March 11, 2020 | Joe Brew
COVID-19 Data Explorer

A tool for comparing COVID-19's epidemic curve across countries


(Don't feel like reading an article and want to go straight to the data? Here is the link to Databrew's COVID-19 data explorer.)

With COVID-19 having spread to more than 100 countries, the world is quickly getting a crash course in epidemiology. Specialist concepts like "R0", "case fatality rate", and "epidemic curve" are now common parlance on news television. And though a plethora of academic research is being produced on the topic, few tools are available for the public to explore and understand how the epidemic is behaving differently in different countries, in real-time.

That's why we built the COVID-19 data explorer, a simple web application for comparing the outbreak across countries. It's based on data compiled by Johns Hopkins University from the WHO, the American CDC, the Chinese NHC, the European CDC, and the South Korean DXY, as well as news and other reports. You can see the app HERE

The COVID-19 data explorer's main feature is the "Day-zero comparison plot". This is a tool for comparing the epidemic curves across countries. The tool allows you to view growth in cases in one country against another (or multiple others), while "adjusting" where the x-axis should start (ie, what should be considered day zero). For example, one can compare growth between Spain and Italy with day zero set to 1 (ie, the day of the first case), or one can consider that day 0 should be set to a higher number such as 150, which could be considered a "critical mass" of infected individuals, after which it's clear from the chart that the epidemic behaves very similarly.

Let's do a walk-through. The below chart shows cumulative cases of COVID-19 in Italy (black) and Spain (red) since their respective "day zeroes" (ie, the day at which each country had its first case). Clearly, the epidemic took off more quickly in Italy than in Spain.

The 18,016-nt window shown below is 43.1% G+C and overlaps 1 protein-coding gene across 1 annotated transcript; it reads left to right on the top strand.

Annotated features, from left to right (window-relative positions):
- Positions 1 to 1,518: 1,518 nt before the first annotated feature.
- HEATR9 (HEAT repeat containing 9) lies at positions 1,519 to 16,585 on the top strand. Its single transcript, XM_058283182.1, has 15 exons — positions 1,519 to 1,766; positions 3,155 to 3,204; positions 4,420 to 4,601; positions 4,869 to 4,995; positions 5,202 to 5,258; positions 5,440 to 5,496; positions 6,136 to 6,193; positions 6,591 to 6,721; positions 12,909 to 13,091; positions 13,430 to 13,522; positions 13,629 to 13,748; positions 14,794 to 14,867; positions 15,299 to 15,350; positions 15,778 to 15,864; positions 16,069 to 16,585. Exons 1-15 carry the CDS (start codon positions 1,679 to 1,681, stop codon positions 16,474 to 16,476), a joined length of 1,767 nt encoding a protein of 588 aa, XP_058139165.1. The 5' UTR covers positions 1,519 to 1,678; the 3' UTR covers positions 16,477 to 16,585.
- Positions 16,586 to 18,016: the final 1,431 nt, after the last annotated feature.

Visualizing exponential growth is better done on a logarithmic scale. So, we'll adjust the chart input controls to set the y-axis to logarithmic.

Having made that change, similarities between the curves are now more apparent.

A classic "epidemic curve" shows day-specific (rather than cumulative) cases. To see the chart in classic form, we can uncheck the "Cumulative cases?" box...

...which yields the below chart.

It's clear in the above that the slope of the curves for Italy and Spain are similar. The main difference is that Italy seems to have started the exponential growth in daily cases prior to Spain. This is where the "day zero" adjustment functionality comes in. To go from 1 case to 100 cases varies radically across countries; but once a critical mass of infected people exists (say, for example, 150 cases), growth thereafter seems fairly uniform. Let's set that "day zero" value to 150.

Having made this "adjustment", the epidemic in Italy no longer looks so different from the epidemic in Spain. In fact, they look strikingly similar. It took very different amounts of time for each country to get from 0 to 150 cases, but it took exactly 6 days to go from the critical mass of 150 to 1000 cumulative cases. And on Spain's 7th day (after the 150 case "day zero" adjustment), yesterday, Spain reached a cumulative number of cases of 1695; on Italy's 7th day (after it reached the 150 case watermark), it was at 1694 cases. Nearly identical.

We can compare other countries too, of course. Few are as similar to one another as Spain and Italy in terms of the epidemic curve, but the similarities (at least once 150 cumulative case "critical mass" is passed) appear to outweigh the differences.

Explore the data yourself on Databrew's COVID-19 data explorer.

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